They show that almost 30,000 reports of under-18s sexually assaulting other children have been made to the police in the last four years. More than 2,000 of those alleged offences (2,625 to be exact) were said to have occurred on school premises, including in primary school playgrounds. That figure includes 225 alleged rapes. Reports of peer-on-peer assaults, where victim and perpetrator are close in age, rose from 4,603 in 2013 to 7,866 last year – an increase of 71 per cent.

Most shocking of all are the figures relating to alleged sexual offences committed by children under the age of 10, who are below the age of criminal responsibility and can’t be prosecuted. Reports from 30 police forces showed that the numbers had doubled from 204 in 2013-14 to 456 in 2016-17. The boys who assaulted ‘Bella’, the six-year-old in the Panorama programme, fell into this category.

Many victims, and their parents, are shocked and horrified by the failure of schools to offer the support they need. ‘It’s not what actually happens that has the worst effect on you, it’s what comes after it’, said one of the girls who took part in the Panorama programme. ‘It’s the being disbelieved – it’s the people failing you.’

Just over a year ago, the Women and Equalities Committee accused the government of having ‘no coherent plan’ to ensure that schools tackle the causes and consequences of sexual violence. From the anecdotal evidence I’m hearing, and the dreadful cases unearthed by Panorama, that is still the case. The figures show that ministers are failing to protect children in the very place where they should feel safe, and the situation is getting worse. They should hang their head in shame.

Back to the Future

Sunday Times, 8 October 2017
Origin by Dan Brown
Bantam Press £20 pp480
Dan Brown likes spectacular settings. The Da Vinci Code famously opens with a murder in the Louvre, and his new novel, Origin, uses the Guggenheim Museum in Bilbao as a backdrop. In typically portentous style, Robert Langdon, the Harvard professor from Brown’s earlier books, has been summoned there to hear a maverick computer genius, Edmond Kirsch, reveal the answers to two of life’s most profound questions: where did we come from, and where are we going?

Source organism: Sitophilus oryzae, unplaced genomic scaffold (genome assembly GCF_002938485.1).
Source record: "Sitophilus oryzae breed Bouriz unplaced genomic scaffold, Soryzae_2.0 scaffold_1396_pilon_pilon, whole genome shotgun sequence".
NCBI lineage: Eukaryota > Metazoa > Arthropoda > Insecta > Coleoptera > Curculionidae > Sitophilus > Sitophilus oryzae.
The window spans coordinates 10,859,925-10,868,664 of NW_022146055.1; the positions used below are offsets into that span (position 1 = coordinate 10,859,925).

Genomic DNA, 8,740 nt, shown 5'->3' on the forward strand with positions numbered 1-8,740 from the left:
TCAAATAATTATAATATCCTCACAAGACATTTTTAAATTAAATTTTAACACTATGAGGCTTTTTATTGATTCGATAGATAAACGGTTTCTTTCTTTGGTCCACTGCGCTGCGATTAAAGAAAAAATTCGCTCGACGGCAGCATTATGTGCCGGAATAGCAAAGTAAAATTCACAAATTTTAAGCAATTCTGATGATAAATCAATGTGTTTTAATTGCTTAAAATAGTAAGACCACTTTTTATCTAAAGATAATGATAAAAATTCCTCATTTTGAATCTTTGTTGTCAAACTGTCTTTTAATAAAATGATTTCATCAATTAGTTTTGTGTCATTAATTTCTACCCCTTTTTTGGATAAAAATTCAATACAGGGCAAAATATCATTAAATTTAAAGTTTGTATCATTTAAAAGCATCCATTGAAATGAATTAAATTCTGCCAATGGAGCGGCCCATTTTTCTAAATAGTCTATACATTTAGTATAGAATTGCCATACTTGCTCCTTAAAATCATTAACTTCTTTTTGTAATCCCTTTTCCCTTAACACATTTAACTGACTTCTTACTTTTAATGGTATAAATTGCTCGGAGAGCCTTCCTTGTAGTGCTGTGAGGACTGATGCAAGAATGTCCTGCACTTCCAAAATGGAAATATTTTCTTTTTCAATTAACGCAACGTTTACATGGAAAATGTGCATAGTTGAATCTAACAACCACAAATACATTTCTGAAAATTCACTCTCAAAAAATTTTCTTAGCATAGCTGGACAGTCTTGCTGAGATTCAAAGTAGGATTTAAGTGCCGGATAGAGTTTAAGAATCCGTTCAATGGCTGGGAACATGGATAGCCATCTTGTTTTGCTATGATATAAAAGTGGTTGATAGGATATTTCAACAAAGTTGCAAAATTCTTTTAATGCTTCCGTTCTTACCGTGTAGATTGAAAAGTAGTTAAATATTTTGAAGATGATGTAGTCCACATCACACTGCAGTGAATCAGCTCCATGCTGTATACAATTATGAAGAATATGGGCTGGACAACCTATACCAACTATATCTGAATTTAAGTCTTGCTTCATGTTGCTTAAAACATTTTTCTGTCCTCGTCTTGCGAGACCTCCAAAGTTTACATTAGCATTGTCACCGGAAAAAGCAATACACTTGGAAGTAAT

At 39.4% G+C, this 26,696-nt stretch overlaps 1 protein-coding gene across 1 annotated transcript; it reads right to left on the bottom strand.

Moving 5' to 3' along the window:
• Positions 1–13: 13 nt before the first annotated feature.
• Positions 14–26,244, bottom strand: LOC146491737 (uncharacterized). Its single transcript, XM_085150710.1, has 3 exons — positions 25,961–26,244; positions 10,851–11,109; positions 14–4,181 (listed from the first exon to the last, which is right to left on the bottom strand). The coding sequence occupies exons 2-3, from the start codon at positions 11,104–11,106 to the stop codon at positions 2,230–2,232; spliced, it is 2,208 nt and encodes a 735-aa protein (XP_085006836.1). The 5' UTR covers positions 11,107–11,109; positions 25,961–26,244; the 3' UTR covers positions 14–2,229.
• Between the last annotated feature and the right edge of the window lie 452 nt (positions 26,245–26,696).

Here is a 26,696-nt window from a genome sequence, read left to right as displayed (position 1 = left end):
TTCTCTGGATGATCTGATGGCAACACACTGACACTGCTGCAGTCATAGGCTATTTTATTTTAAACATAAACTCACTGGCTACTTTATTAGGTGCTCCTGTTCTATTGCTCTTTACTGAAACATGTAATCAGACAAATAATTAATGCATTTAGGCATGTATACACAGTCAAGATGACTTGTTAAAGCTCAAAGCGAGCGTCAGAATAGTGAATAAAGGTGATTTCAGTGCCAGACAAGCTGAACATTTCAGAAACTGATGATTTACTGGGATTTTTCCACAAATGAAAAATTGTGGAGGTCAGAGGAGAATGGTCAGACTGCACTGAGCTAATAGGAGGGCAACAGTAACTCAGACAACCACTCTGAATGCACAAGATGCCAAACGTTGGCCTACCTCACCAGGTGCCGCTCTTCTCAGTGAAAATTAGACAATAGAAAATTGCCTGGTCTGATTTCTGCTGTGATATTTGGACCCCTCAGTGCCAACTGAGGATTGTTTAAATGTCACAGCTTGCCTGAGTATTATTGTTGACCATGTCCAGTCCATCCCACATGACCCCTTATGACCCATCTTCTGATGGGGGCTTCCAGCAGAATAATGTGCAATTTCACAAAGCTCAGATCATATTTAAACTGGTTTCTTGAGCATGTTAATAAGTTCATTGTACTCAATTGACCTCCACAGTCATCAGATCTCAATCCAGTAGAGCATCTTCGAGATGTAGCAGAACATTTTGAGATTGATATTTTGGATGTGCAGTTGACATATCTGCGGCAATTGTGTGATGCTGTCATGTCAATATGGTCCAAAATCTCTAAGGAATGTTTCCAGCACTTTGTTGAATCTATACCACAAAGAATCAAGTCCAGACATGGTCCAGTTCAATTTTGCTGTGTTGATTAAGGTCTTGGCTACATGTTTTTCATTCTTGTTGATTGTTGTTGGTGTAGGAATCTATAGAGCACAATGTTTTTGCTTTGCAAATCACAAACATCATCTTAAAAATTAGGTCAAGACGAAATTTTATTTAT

Not long afterwards, Kirsch’s presentation — which will supposedly shake the foundations of organised religion — is cut short by a sudden act of violence. Wrongly accused of complicity, Langdon goes on the run with the Guggenheim’s beautiful director, Ambra Vidal. She is engaged to the heir to the Spanish throne, adding a handy celebrity connection to events.
Inevitably, Langdon’s suspicions about who was responsible for the outrage at the museum fall on the Catholic church, and the scene is set for a Christians-versus-atheists ding-dong. In the meantime, and in a frantic quest for even more picturesque locations, Brown sends his fugitives to Barcelona. Never able to resist an opportunity to unleash his inner tourist guide, he interrupts the action to recite statistics about the height of Gaudi’s unfinished church, La Sagrada Familia.
Elsewhere, he’s happy to show off his research into European history. Nietzsche appears as the “renowned” (a favourite Brown word) 19th-century German philosopher. The Spanish dictator General Francisco Franco is described at length on no fewer than three occasions, while Winston Churchill appears as “the celebrated British statesman” who was also “an artist of remarkable talent”.
The novel is tiresomely long — no wonder, with all those adjectives clogging up the narrative — but the biggest problem is Kirsch’s claims about the significance of his discoveries. The scientific experiments described towards the end of the novel can’t possibly live up to such a hyperbolic build-up — and they don’t. Rational readers (assuming any have persevered this far) are almost certain to wonder what all the fuss was about.